Workforce challenge in early childhood ed

Julia Gillard’s royal commission on early childhood education in South Australia recommends universal pre-school for three year olds, from 2026.

The former Prime Minister’s report also sets out training and development challenges for the required teaching workforce, including:

  • Initial Teacher Education programmes – “students do not always feel adequately prepared for their roles;”
  • Attrition  – “challenges with attracting the right candidates and providing the level of support needed to succeed at university;”
  • Placements – “hard to access, cause financial stress and services can’t always provide the levels of support and coaching students don’t need;” and
  • Registration – those provisionally registered, “can struggle to access the mentoring and support needed for full registration.”

As to accreditation, Commissioner Gillard recommends that a degree certified by the Australian Children’s Education and Care Quality Authority be allowed for teacher registration, with a separate register for teachers with Australian Institute for Teaching and School Leadership accredited qualifications.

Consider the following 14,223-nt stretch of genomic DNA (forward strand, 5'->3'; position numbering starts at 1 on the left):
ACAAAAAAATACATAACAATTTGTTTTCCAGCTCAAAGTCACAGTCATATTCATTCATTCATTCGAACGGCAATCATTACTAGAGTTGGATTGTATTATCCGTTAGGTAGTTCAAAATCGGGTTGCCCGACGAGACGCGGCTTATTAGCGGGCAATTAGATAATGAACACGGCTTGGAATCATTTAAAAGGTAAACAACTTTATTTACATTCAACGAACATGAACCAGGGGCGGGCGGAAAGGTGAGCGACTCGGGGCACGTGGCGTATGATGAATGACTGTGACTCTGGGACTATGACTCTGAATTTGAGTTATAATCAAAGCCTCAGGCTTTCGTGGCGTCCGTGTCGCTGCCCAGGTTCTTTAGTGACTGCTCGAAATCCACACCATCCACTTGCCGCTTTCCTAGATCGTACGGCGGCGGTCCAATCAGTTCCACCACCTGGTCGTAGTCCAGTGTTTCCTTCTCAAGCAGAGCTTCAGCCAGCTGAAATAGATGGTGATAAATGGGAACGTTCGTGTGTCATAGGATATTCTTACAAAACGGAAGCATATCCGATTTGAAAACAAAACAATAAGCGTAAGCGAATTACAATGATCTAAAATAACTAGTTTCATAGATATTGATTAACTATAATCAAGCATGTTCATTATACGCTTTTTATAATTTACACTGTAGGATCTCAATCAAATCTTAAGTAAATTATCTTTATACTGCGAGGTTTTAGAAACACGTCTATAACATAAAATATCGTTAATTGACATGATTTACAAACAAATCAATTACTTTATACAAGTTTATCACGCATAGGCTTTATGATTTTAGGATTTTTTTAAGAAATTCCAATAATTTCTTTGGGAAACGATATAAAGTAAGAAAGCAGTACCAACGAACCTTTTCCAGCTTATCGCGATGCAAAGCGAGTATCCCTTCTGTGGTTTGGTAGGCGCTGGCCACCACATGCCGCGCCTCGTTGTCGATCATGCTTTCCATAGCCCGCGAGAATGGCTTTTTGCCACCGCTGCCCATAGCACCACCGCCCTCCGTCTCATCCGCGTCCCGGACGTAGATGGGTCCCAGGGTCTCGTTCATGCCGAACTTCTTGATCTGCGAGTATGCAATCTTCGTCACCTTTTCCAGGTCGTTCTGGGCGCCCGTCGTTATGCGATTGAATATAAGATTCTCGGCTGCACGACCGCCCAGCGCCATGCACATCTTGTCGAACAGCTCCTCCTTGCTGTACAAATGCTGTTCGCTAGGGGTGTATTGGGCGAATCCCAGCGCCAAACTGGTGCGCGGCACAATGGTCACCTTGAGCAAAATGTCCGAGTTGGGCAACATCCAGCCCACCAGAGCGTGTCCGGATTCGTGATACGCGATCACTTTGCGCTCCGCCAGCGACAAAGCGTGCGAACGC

Commissioner Gillard found “few advocates” for AITSL’s Literacy and Numeracy Test for Initial Teacher Education Students, but she points to suggestions that universities, “should assist students to meet literacy and numeracy standards as measured by LANTITE.” 

Overall there appears to be a doctrinal divide over qualifications. Thus the report

states, “The commission is faced with clear evidence of meaningful shortages of early childhood teachers, and the impact this has on the quality of early childhood education and care overall. Further, the commission has evidence that ACECQA qualified teachers are being refused registration to teach in this situation of scarcity.”



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